BLACK LIKE ME
In the unlikely event you have been on vacation on a remote island somewhere, you may have missed one of the top media stories that have occupied front pages in this country. Just in case, Rachel Dolezal is the subject at hand. She is accused of denying her white heritage while claiming to be Black. That, in itself, may cause eyebrows to raise, but the realization she presided as president of the Spokane branch of the NAACP for several years and maintained a part-time position as an African studies instructor has resulted in seismic readings on the Rector Scale. Be that as it may, Rachel has resigned her position as president and has lost her position as instructor. In addition, she is being investigated by the city Ethics Commission to determine if she lied about her race on her application to Spokane’s police oversight board. OVER THE TOP? Stay with me on this.
Rachel’s coming out party was initiated by her parents, who after several years of estrangement decided it time to expose their daughter. Obviously, things were not comfortable at home. The “why” to that question remains unanswered. But Rachel Dolezar must face the challenges that await her. “The furor has touched off national debate over racial identity and divided the NAACP,” as reported by Newsday. In addendum, a spokesman for the NAACP has admitted leadership positions within the organization do not require a person be Black. The drama continues.
When quizzed on NBC’s “Today” show, Rachel described the discussion about her as “viciously inhumane.” When asked about her race, she said, “I identify as Black.” Case closed? Not yet. Kitara Johnson, a NAACP member who presents herself as a dissenter of Dolezar, successfully organized a petition asking for the resignation. Apparently, things are not that comfortable within the NAACP.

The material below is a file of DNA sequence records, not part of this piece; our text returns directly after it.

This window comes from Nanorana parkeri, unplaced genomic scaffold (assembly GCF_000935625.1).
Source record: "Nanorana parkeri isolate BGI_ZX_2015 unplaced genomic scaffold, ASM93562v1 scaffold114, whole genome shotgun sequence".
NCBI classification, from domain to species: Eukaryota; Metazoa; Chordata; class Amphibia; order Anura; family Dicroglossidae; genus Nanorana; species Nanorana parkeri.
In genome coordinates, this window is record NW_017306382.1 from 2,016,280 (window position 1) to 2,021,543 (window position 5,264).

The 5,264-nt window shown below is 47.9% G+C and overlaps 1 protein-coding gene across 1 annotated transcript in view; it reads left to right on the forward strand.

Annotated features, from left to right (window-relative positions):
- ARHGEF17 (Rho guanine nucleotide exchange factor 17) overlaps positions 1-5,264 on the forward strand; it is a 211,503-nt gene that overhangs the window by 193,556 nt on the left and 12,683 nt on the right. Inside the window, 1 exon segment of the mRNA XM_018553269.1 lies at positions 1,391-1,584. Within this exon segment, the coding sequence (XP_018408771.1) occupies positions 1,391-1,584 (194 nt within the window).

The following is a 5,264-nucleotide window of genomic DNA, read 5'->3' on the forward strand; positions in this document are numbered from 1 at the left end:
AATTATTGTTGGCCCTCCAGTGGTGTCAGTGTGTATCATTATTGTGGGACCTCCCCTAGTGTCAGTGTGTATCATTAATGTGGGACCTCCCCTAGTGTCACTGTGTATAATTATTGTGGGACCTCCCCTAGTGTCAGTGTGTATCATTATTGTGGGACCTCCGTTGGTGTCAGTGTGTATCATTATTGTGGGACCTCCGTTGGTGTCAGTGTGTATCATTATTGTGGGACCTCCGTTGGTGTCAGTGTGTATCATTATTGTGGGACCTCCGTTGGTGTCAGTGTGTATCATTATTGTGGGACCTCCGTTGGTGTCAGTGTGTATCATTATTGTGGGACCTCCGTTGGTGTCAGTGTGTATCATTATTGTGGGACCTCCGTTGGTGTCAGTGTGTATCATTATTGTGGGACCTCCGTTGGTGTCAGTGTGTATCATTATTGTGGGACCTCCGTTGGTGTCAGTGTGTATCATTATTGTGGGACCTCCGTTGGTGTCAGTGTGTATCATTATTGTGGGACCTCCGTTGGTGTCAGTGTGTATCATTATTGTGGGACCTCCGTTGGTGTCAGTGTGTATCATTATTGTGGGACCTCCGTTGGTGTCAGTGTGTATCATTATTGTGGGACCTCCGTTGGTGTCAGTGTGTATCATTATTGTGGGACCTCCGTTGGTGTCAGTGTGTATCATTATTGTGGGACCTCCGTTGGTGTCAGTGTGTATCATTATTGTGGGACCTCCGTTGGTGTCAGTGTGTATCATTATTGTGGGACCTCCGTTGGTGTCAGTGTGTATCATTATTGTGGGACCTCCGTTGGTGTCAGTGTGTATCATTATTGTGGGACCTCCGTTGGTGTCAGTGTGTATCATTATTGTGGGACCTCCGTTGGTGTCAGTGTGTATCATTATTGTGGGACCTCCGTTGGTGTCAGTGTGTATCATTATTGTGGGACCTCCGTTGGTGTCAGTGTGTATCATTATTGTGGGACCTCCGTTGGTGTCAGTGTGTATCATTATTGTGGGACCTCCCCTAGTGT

Oddly enough, how one defines their place on earth, gender, race or otherwise, has become the object of public opinion. In an amazing coincidence, the timing of this episode could not have been more appropriate. Caitlyn Jenner? Simultaneously, the international community is confronted with a decision that’s not theirs to make. Upon further observation, trans-racial episodes are not unique. The more common agenda is known as “passing,” when a person of color passes himself/herself off as White. When exposed, this condition is usually looked upon as unacceptable by both Blacks and Whites. However, the motivation is usually not questioned. Quality of life historically favors White. It was precisely this imbalance that motivated the journalist, John Howard Griffin, to experiment in the 1950’s. His book, Black Like Me, became a riveting example of black life in the deep South as experienced by a white man who chemically changed his complexion and became Black. As might be expected, his work received mixed reviews despite a NY Times Best Seller listing.
Perhaps the case of Rachel Dolezar does create a dilemma when compared with the American posture. This may be the source of her parents’ discomfort. They suggest she suffers a sort of mental imbalance to pursue her life in this manner. After all, what white person would normally trade their Caucasian heritage to become Black? The greater question is: Where do we go from here?
Kareem Abdul-Jabbar does an excellent tongue in cheek analogue by making his confession. “I’ve decided to come out with the truth … Although I’ve been claiming to be 7’2” for many decades; the truth is that I’m really 5’8”.” He then proceeds to suggest Rachel get a pass for her “white lie” in light of the positive advocacy she is credited for. Bottom line: Has this ‘white lie” damaged your quality of life?